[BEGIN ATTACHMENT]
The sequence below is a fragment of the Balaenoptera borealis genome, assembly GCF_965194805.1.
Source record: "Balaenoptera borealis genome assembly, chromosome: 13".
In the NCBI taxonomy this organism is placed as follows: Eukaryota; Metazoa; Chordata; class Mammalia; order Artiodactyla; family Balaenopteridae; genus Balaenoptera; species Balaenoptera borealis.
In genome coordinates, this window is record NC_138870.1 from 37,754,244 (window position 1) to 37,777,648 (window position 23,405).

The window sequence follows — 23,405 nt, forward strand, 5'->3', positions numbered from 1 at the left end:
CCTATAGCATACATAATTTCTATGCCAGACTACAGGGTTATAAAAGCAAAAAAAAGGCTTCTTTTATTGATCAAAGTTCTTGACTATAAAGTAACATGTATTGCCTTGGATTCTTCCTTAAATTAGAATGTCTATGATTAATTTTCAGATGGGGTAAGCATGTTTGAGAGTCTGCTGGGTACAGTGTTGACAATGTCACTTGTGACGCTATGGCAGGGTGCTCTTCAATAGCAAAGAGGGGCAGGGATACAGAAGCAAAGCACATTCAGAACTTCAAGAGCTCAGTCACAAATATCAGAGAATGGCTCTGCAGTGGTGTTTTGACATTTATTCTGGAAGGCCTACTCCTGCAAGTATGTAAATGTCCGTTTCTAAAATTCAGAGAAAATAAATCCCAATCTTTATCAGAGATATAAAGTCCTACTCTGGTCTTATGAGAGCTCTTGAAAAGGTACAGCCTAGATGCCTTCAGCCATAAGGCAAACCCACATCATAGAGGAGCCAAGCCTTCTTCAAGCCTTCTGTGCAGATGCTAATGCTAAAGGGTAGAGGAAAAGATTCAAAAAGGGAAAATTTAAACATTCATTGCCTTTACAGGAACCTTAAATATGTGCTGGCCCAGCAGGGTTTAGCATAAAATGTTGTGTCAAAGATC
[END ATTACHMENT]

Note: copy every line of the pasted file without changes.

The sequence below is a fragment of the Balaenoptera borealis genome, assembly GCF_965194805.1.
Source record: "Balaenoptera borealis genome assembly, chromosome: 13".
In the NCBI taxonomy this organism is placed as follows: Eukaryota; Metazoa; Chordata; class Mammalia; order Artiodactyla; family Balaenopteridae; genus Balaenoptera; species Balaenoptera borealis.
In genome coordinates, this window is record NC_138870.1 from 37,754,244 (window position 1) to 37,777,648 (window position 23,405).

The window sequence follows — 23,405 nt, forward strand, 5'->3', positions numbered from 1 at the left end:
CCTATAGCATACATAATTTCTATGCCAGACTACAGGGTTATAAAAGCAAAAAAAAGGCTTCTTTTATTGATCAAAGTTCTTGACTATAAAGTAACATGTATTGCCTTGGATTCTTCCTTAAATTAGAATGTCTATGATTAATTTTCAGATGGGGTAAGCATGTTTGAGAGTCTGCTGGGTACAGTGTTGACAATGTCACTTGTGACGCTATGGCAGGGTGCTCTTCAATAGCAAAGAGGGGCAGGGATACAGAAGCAAAGCACATTCAGAACTTCAAGAGCTCAGTCACAAATATCAGAGAATGGCTCTGCAGTGGTGTTTTGACATTTATTCTGGAAGGCCTACTCCTGCAAGTATGTAAATGTCCGTTTCTAAAATTCAGAGAAAATAAATCCCAATCTTTATCAGAGATATAAAGTCCTACTCTGGTCTTATGAGAGCTCTTGAAAAGGTACAGCCTAGATGCCTTCAGCCATAAGGCAAACCCACATCATAGAGGAGCCAAGCCTTCTTCAAGCCTTCTGTGCAGATGCTAATGCTAAAGGGTAGAGGAAAAGATTCAAAAAGGGAAAATTTAAACATTCATTGCCTTTACAGGAACCTTAAATATGTGCTGGCCCAGCAGGGTTTAGCATAAAATGTTGTGTCAAAGATC